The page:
"Lifestyle vineyards are acquired by a mix of buyers," said Knight Frank. "Some are purchased as an early retirement project by wealthy individuals in their late forties or early fifties, keen to embrace a 'hands-on' approach and with the capital to fund it.
"Others are purchased as holiday homes which are visited three or more times each year, with a manager employed to oversee the day-to-day running of the estate, including both production and sales."
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According to Knight Frank, buyers in Sonoma County typically look for a ranch-style property with a swimming pool. Those interested in Italy also usually want a swimming pool, while investors looking to buy in Napa Valley like a modernized farmhouse with additional land for either horses or additional vines.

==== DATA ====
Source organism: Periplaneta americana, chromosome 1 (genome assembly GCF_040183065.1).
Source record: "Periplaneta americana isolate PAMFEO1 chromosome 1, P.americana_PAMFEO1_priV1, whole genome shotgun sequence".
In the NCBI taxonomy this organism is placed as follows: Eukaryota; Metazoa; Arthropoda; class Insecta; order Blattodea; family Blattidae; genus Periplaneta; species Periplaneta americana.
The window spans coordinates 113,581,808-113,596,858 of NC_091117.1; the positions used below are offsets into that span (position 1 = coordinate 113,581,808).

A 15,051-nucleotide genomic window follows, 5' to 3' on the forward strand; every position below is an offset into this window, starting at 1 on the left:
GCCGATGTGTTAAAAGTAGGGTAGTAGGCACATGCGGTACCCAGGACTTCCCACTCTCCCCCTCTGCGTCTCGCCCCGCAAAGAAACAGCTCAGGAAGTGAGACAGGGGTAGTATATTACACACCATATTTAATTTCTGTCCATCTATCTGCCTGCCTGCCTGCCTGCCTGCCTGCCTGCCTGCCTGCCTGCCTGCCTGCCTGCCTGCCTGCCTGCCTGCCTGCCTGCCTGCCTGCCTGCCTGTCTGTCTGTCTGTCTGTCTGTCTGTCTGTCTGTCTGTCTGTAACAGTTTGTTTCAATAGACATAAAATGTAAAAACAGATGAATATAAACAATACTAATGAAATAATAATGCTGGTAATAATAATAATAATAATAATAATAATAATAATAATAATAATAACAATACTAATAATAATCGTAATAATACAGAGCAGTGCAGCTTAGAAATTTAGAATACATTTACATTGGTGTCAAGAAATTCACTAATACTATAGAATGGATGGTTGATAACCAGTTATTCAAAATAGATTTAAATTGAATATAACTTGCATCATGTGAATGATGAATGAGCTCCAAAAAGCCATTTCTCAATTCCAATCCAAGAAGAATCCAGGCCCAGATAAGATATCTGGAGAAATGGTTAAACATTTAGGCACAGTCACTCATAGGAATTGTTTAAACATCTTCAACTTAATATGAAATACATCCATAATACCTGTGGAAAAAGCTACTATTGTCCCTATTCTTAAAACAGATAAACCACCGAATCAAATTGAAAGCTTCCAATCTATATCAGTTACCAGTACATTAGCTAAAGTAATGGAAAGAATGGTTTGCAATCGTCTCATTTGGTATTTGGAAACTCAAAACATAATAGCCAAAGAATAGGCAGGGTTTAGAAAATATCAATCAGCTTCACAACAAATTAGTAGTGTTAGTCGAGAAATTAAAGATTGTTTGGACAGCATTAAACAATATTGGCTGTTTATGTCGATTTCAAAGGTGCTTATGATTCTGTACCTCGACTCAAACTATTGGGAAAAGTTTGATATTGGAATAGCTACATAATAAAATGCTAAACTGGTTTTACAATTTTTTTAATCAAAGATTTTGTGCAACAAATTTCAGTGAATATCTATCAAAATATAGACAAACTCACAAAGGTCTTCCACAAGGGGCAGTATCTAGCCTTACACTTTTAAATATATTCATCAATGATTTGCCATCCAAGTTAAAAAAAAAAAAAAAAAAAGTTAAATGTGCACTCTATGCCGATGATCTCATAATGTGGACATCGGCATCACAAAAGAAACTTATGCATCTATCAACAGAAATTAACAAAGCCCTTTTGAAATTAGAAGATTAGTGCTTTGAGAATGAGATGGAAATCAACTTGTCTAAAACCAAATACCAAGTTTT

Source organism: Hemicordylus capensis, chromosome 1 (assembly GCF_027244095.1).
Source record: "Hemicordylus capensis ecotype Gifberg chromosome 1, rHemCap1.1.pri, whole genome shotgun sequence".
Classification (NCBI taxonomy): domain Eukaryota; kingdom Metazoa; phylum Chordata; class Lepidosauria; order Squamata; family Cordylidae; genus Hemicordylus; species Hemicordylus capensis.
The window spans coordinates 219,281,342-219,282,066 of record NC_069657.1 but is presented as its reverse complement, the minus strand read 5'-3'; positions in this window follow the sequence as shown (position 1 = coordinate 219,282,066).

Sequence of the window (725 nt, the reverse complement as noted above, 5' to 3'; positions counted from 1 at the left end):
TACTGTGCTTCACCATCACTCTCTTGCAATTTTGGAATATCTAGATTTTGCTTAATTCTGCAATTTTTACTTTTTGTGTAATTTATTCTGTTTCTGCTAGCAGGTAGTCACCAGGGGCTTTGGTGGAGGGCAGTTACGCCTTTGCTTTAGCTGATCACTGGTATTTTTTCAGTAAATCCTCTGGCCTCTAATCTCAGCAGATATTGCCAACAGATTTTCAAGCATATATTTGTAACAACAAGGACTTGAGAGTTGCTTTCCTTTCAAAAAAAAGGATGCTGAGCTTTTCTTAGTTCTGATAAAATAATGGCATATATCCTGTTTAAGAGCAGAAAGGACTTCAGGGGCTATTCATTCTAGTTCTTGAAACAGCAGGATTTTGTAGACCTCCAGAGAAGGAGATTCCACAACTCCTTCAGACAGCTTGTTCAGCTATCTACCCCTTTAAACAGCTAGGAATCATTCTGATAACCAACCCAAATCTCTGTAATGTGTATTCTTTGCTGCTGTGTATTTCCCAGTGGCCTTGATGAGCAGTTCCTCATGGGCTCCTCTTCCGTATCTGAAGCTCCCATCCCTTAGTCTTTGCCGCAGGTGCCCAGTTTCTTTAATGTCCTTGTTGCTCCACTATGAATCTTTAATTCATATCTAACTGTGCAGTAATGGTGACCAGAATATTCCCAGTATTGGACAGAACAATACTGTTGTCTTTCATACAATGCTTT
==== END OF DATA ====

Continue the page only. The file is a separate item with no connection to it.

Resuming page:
Across the world, the price of buying a lifestyle vineyard rose by an average of 4.5 percent year-to-June, down from 6.8 percent in the preceding period. Knight Frank attributed the slowdown to slowing growth in top-performing regions, which topped 25 percent in the previous year.
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The wealthiest one percent across the world continue to invest in land and property as a means of sheltering capital from the volatility of the financial markets. Luxury homes in global cities like New York and London remain at the top of the list, but vineyards, ski homes and private islands are increasingly on the radar, according to Knight Frank, as investors see the advantage of a lifestyle acquisition that also provides an investment return.